Regulation – the promised land?
At a time when it is now widely accepted we need to manage drugs differently, because the prohibition of particular drugs has caused more damage than the drugs the state was purported to be protecting us from, there is a risk drug reformers seize any offers of apparent positive change – without thinking more critically about what is on offer. After decades of frustration from the archaic criminalisation of possession of particular drugs, while other more dangerous legal drugs went under the radar, some level of drug reform now appears likely, and there is a rally call to unite under the the very broad umbrella of drug ‘regulation’ as the way ahead.
The main thrust of prioritising regulation appears to be we need to get the drug market out of the hands of the criminal underworld. I wouldn’t disagree with taking drugs out of the hands of gangsters, however, let’s be clear here, most damage suffered by people who use illicit drugs isn’t caused by the criminal underworld, most damage results from state criminalisation and policing. In the absence of strict state regulation the daily activity of growing, making, buying, selling and exchanging goods and services doesn’t inevitably drift into the hands of dangerous criminals who manage business with guns, knives and baseball bats, but extreme law enforcement measures and severe penalties, have created a hostile and violent environment within which a lucrative underground drug business must operates.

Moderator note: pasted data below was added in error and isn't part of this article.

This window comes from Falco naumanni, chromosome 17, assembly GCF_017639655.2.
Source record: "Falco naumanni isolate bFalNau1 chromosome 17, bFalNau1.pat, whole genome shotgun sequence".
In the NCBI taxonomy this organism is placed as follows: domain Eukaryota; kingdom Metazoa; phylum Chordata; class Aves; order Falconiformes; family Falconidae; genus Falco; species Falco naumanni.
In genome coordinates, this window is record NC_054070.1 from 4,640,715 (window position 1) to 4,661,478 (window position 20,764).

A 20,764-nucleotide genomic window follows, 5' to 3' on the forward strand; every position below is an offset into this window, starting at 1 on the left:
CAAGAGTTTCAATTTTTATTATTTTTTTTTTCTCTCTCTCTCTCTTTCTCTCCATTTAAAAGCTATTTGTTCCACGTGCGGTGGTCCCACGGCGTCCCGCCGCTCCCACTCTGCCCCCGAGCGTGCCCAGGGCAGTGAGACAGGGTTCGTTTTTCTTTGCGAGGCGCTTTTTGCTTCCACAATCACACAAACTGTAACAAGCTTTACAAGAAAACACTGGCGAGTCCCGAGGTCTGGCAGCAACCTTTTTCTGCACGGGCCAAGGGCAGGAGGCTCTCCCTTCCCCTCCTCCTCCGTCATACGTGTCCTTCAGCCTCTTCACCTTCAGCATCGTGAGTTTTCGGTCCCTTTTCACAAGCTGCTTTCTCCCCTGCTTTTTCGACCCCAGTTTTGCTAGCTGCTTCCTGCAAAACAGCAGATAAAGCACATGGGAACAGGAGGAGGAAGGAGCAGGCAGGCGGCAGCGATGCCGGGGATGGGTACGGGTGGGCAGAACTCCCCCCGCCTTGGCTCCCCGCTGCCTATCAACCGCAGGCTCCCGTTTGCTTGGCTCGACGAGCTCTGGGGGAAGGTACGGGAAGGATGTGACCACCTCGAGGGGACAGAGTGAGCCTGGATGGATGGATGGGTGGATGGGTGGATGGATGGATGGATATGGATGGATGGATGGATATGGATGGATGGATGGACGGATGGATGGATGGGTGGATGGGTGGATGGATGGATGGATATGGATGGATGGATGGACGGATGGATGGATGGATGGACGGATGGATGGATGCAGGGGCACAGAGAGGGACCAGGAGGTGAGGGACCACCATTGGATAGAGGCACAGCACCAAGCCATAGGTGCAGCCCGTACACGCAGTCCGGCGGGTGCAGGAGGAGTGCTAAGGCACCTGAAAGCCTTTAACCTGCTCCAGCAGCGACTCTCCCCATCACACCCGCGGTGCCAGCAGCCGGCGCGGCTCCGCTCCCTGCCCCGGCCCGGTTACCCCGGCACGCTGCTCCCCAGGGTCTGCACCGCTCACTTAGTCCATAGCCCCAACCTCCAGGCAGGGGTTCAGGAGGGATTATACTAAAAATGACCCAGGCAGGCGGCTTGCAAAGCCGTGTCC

The notion that decriminalisation, rather than regulation, as an initial first step would result in the illegal drug market entirely managed by gangsters is somewhat exaggerated. If we prioritised decriminalisation rather than strict state control (regulation) then cannabis, which is the drug most frequently used illicit drug and the one that occupies most police time, would largely be home grown, shared and exchanged by friends, local growers and societies. Other illicit drugs that are not easily ‘home grown’ could, in a more relaxed transitionary period of drug policy development, be more easily purchased via websites such as Silk Road that operate a consumer rating system, not dissimilar to TradeMe or Ebay. Not perfect, not properly regulated, but this can hardly be described as a threatening market ruled by violence, exploitation and gangsters. The present criminal sub-culture that surrounds the illicit drug market has much more to do with the environment created by fierce law enforcement and prohibition than any preferred pattern of operation by producers, buyers and sellers of drugs, and little to do with the product on sale.